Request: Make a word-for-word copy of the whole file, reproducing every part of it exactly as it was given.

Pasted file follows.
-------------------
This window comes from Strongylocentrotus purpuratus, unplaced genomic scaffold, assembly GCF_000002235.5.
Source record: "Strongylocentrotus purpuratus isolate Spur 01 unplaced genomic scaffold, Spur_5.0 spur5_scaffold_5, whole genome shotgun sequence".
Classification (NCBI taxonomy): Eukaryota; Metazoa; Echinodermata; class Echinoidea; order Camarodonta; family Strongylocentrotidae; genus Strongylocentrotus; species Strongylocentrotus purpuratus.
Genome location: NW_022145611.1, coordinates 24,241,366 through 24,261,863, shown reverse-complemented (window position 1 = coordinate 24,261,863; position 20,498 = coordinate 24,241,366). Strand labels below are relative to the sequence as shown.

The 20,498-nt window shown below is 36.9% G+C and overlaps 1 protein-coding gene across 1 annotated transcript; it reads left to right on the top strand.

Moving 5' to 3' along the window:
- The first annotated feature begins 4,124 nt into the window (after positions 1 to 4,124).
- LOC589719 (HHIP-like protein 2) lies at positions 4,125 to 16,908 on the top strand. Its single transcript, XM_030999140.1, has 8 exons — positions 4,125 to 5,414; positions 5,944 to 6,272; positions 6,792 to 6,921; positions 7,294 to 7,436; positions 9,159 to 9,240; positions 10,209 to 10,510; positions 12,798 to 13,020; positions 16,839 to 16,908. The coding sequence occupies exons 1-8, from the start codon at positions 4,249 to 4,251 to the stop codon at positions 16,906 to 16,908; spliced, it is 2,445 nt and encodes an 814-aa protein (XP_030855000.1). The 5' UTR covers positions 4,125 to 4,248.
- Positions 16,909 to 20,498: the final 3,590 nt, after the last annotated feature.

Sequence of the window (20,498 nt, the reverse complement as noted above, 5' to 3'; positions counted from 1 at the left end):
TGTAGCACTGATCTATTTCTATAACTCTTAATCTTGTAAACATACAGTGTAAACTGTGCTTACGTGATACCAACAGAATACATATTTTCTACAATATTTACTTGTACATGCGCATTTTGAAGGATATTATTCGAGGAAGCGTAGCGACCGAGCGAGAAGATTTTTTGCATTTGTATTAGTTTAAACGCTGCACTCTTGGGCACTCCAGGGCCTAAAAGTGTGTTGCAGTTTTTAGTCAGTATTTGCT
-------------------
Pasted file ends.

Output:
This window comes from Strongylocentrotus purpuratus, unplaced genomic scaffold, assembly GCF_000002235.5.
Source record: "Strongylocentrotus purpuratus isolate Spur 01 unplaced genomic scaffold, Spur_5.0 spur5_scaffold_5, whole genome shotgun sequence".
Classification (NCBI taxonomy): Eukaryota; Metazoa; Echinodermata; class Echinoidea; order Camarodonta; family Strongylocentrotidae; genus Strongylocentrotus; species Strongylocentrotus purpuratus.
Genome location: NW_022145611.1, coordinates 24,241,366 through 24,261,863, shown reverse-complemented (window position 1 = coordinate 24,261,863; position 20,498 = coordinate 24,241,366). Strand labels below are relative to the sequence as shown.

The 20,498-nt window shown below is 36.9% G+C and overlaps 1 protein-coding gene across 1 annotated transcript; it reads left to right on the top strand.

Moving 5' to 3' along the window:
- The first annotated feature begins 4,124 nt into the window (after positions 1 to 4,124).
- LOC589719 (HHIP-like protein 2) lies at positions 4,125 to 16,908 on the top strand. Its single transcript, XM_030999140.1, has 8 exons — positions 4,125 to 5,414; positions 5,944 to 6,272; positions 6,792 to 6,921; positions 7,294 to 7,436; positions 9,159 to 9,240; positions 10,209 to 10,510; positions 12,798 to 13,020; positions 16,839 to 16,908. The coding sequence occupies exons 1-8, from the start codon at positions 4,249 to 4,251 to the stop codon at positions 16,906 to 16,908; spliced, it is 2,445 nt and encodes an 814-aa protein (XP_030855000.1). The 5' UTR covers positions 4,125 to 4,248.
- Positions 16,909 to 20,498: the final 3,590 nt, after the last annotated feature.

Sequence of the window (20,498 nt, the reverse complement as noted above, 5' to 3'; positions counted from 1 at the left end):
TGTAGCACTGATCTATTTCTATAACTCTTAATCTTGTAAACATACAGTGTAAACTGTGCTTACGTGATACCAACAGAATACATATTTTCTACAATATTTACTTGTACATGCGCATTTTGAAGGATATTATTCGAGGAAGCGTAGCGACCGAGCGAGAAGATTTTTTGCATTTGTATTAGTTTAAACGCTGCACTCTTGGGCACTCCAGGGCCTAAAAGTGTGTTGCAGTTTTTAGTCAGTATTTGCT